An infection with the Sars-CoV-2 coronavirus can cause a large number of apparently completely different symptoms. But, as it now shows, there is a certain order behind this: the researchers found that with the mild course of Covid-19, certain groups of symptoms often occur together. Using these clusters, they identify seven different forms of the disease. Blood tests from convalescents also revealed that even ten weeks after a coronavirus infection, there are still significant changes in the immune system.
Cough, fever and flu-like symptoms – these symptoms are often the main symptoms of a coronavirus infection. However, during the pandemic, it has been shown that Sars-CoV-2 can attack a large number of organs and tissues in our body and cause a wide range of symptoms. Some patients suffer from headaches and neurological failures, others develop an increasing lack of oxygen or develop abdominal pain and diarrhea. Nonspecific muscle pain and fatigue are common symptoms of Covid-19. In more severe cases, pneumonia and inflammatory reactions occur throughout the system. The long-term effects of the infection have also been scarcely investigated. It is becoming evident that a considerable number of patients still have symptoms weeks to months after the acute phase of the disease or even develop them only then.
Seven different symptom complexes
Bernhard Kratzer of the Medical University of Vienna and his colleagues have now investigated what is behind these courses immunologically and whether there is possibly a system for the very different symptoms of Covid-19. “Although several studies have examined the cellular immune responses of patients with Covid-19 during their acute illness, so far we know little about the long-term effects that Covid-19 has on the adaptive and innate immune systems of convalescents,” they explain. For the study, they analyzed the blood of 109 Covid-19 convalescents whose infection with Sars-CoV-2 occurred about ten weeks ago. They determined which immune cells and antibodies were present in the blood samples and asked all participants in detail what symptoms had occurred during acute Covid’s disease 19. All convalescents at that time had a very moderate course at Covid-19.
The evaluation of the symptom reports showed that, with the Covid-19 mild course, there are apparently certain groups of symptoms, often combined. “We were able to clearly differentiate between systemic and specific forms of organs from primary Covid-19 disease,” reports senior author Winfried Pickl of Medical University of Vienna. From these combinations, he and his team concluded that there are seven different forms of the disease with a mild course of Covid-19. Knowledge of these variants of the disease may, in the future, help to identify possible infections more quickly and possibly also treat them more specifically. The first form is characterized by classic flu-like symptoms – fever, exhaustion and cough. In its second variant, the infection is more like a typical cold with runny nose, sneezing, dry throat and nasal congestion.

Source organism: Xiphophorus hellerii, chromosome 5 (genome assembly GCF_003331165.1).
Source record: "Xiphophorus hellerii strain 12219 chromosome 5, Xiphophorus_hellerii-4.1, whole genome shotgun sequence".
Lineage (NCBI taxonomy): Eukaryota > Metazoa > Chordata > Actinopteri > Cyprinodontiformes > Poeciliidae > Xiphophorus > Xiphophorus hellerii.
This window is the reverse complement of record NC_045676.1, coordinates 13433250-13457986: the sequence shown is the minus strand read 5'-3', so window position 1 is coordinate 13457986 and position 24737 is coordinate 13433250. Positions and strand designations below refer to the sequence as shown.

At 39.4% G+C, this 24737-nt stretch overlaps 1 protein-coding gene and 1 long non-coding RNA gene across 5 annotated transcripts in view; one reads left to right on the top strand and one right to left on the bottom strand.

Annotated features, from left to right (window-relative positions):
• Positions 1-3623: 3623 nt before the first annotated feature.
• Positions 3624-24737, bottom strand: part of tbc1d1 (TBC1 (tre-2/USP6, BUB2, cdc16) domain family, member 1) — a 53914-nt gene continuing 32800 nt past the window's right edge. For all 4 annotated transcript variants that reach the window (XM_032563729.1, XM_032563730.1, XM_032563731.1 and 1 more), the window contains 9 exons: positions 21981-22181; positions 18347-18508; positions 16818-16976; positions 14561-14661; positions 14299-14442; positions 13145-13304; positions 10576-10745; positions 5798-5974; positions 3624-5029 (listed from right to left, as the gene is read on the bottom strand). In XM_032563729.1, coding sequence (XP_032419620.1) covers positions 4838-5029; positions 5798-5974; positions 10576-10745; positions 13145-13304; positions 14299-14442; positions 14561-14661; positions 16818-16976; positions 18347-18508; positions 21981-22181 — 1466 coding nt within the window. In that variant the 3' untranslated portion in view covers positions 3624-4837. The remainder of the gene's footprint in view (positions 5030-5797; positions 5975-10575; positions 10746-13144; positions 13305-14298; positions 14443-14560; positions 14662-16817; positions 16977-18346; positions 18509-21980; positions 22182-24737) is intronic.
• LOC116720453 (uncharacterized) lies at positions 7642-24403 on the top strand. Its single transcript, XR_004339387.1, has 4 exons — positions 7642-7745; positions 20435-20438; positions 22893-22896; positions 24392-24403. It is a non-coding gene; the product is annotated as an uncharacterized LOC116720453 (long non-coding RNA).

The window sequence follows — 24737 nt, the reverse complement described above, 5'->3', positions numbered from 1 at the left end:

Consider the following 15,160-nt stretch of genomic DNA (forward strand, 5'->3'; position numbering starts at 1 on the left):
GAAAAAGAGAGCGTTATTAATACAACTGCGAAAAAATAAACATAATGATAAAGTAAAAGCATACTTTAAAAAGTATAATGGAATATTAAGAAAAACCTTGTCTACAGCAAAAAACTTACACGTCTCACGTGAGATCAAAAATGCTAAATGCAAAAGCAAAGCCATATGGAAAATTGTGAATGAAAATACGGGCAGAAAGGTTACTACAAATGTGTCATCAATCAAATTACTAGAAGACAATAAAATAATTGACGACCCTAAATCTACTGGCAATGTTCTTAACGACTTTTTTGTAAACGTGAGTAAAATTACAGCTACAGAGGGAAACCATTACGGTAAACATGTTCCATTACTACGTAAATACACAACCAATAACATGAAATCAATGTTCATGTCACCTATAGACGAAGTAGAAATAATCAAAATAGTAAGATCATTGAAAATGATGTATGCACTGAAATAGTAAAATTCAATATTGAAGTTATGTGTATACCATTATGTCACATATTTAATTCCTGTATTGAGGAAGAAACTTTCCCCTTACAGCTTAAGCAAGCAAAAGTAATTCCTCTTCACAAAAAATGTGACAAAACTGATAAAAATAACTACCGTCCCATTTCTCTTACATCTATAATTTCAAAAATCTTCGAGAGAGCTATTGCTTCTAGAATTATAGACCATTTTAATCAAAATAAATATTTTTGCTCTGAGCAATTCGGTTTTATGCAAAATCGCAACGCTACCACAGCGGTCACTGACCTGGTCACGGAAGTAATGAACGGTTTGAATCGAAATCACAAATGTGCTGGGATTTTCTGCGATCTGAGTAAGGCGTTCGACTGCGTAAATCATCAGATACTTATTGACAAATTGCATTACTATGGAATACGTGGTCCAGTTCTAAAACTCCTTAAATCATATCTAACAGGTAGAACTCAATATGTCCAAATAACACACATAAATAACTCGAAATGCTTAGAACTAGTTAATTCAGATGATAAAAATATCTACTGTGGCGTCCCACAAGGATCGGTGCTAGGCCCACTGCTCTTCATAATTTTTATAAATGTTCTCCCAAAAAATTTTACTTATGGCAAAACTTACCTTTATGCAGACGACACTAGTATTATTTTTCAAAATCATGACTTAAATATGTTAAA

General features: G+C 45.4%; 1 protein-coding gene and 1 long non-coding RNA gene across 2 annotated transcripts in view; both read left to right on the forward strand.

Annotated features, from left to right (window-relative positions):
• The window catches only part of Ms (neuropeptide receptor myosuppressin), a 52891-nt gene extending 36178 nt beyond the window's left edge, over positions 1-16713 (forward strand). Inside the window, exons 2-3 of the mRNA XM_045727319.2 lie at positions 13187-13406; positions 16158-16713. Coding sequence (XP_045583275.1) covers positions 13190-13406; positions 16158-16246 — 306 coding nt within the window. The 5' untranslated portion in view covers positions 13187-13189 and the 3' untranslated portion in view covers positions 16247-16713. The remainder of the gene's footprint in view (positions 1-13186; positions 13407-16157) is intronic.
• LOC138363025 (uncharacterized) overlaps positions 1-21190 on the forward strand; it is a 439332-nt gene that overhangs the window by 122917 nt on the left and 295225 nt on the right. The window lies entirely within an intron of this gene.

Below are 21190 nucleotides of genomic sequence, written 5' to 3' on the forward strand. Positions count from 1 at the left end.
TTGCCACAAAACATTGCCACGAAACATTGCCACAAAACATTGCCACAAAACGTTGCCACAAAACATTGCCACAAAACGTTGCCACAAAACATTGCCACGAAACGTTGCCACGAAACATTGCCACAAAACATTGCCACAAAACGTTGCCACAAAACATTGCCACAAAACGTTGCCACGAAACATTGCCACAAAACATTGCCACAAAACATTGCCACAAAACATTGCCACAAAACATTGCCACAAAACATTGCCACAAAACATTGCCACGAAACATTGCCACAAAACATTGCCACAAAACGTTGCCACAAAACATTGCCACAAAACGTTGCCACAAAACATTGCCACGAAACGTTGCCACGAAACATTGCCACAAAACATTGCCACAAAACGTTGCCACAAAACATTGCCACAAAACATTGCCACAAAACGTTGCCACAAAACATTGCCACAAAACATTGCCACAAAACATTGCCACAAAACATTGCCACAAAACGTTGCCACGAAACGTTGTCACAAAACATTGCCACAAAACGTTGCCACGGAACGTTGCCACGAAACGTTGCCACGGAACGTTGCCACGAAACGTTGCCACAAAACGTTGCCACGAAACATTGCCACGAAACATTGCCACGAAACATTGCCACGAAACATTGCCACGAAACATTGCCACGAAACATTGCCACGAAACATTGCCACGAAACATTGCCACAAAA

Covid-19’s third form, on the other hand, manifests itself only or predominantly through joint and muscle pain, a fourth through pronounced inflammation of the eyes and mucosa, as scientists report. A fifth symptom complex is lung problems with pneumonia and shortness of breath. In the sixth form, those affected suffer mainly from gastrointestinal problems with diarrhea, nausea and headache. Finally, the seventh form of the disease is the loss of smell and taste. “In the latter group, we were able to determine that more people with a ‘young immune system’, as measured by the number of T lymphocytes that recently migrated from the thymus, are affected by loss of smell and taste,” explains Pickl.
Long-term immunological changes
Regardless of the variant of Covid’s acute disease 19, there are many similarities in terms of long-term immunological consequences. Thus, Sars-CoV-2 leaves a kind of immunological fingerprint on the immune system and in the blood of convalescents. The number of white blood cells, which are otherwise responsible for fighting bacterial pathogens in the immune system, is significantly less than normal in Covid’s convalescents. There are more memory cells for this and the cytotoxic CD8 + T cells remain strongly activated. One of its tasks is to kill virus-infected cells. “At the same time, regulatory cells are very small – this is a dangerous mixture that can also lead to autoimmunity,” explains Pickl. Antibody-producing immune cells were also increasingly present in the convalescent’s blood – the stronger the affected person’s fever, the higher the levels of antibodies against the virus.
“It shows that the immune system is still dealing intensely with the disease many weeks after the first infection,” says Pickl. The new findings help to better understand Covid’s disease and its consequences. “They also help us in the development of possible vaccines, as we can now use promising biomarkers and do even better monitoring,” explain the scientists. It is now a matter of implementing these findings and using them for vaccine development.
Source: Bernhard Kratzer (Medical University of Vienna) et al., Allergy, doi.org/10.1111/all.14647